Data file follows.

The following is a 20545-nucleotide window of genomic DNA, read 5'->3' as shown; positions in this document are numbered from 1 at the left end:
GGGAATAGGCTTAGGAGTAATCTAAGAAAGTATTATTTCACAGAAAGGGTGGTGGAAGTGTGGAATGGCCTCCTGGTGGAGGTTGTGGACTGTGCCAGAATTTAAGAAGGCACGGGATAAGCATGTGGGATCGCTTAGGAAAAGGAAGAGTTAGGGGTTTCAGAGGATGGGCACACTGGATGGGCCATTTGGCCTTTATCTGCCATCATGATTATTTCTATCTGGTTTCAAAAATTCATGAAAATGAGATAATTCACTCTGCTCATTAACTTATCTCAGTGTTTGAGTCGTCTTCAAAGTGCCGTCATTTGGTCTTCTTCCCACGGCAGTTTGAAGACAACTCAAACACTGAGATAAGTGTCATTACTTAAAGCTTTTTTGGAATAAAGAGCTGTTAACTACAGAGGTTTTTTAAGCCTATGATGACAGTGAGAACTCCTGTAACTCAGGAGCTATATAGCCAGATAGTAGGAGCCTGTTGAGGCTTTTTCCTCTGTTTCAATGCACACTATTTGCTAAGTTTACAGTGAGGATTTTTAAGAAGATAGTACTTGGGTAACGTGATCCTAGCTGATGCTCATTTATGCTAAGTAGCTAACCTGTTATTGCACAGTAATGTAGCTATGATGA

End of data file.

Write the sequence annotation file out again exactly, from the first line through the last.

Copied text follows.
The following is a 20545-nucleotide window of genomic DNA, read 5'->3' as shown; positions in this document are numbered from 1 at the left end:
GGGAATAGGCTTAGGAGTAATCTAAGAAAGTATTATTTCACAGAAAGGGTGGTGGAAGTGTGGAATGGCCTCCTGGTGGAGGTTGTGGACTGTGCCAGAATTTAAGAAGGCACGGGATAAGCATGTGGGATCGCTTAGGAAAAGGAAGAGTTAGGGGTTTCAGAGGATGGGCACACTGGATGGGCCATTTGGCCTTTATCTGCCATCATGATTATTTCTATCTGGTTTCAAAAATTCATGAAAATGAGATAATTCACTCTGCTCATTAACTTATCTCAGTGTTTGAGTCGTCTTCAAAGTGCCGTCATTTGGTCTTCTTCCCACGGCAGTTTGAAGACAACTCAAACACTGAGATAAGTGTCATTACTTAAAGCTTTTTTGGAATAAAGAGCTGTTAACTACAGAGGTTTTTTAAGCCTATGATGACAGTGAGAACTCCTGTAACTCAGGAGCTATATAGCCAGATAGTAGGAGCCTGTTGAGGCTTTTTCCTCTGTTTCAATGCACACTATTTGCTAAGTTTACAGTGAGGATTTTTAAGAAGATAGTACTTGGGTAACGTGATCCTAGCTGATGCTCATTTATGCTAAGTAGCTAACCTGTTATTGCACAGTAATGTAGCTATGATGA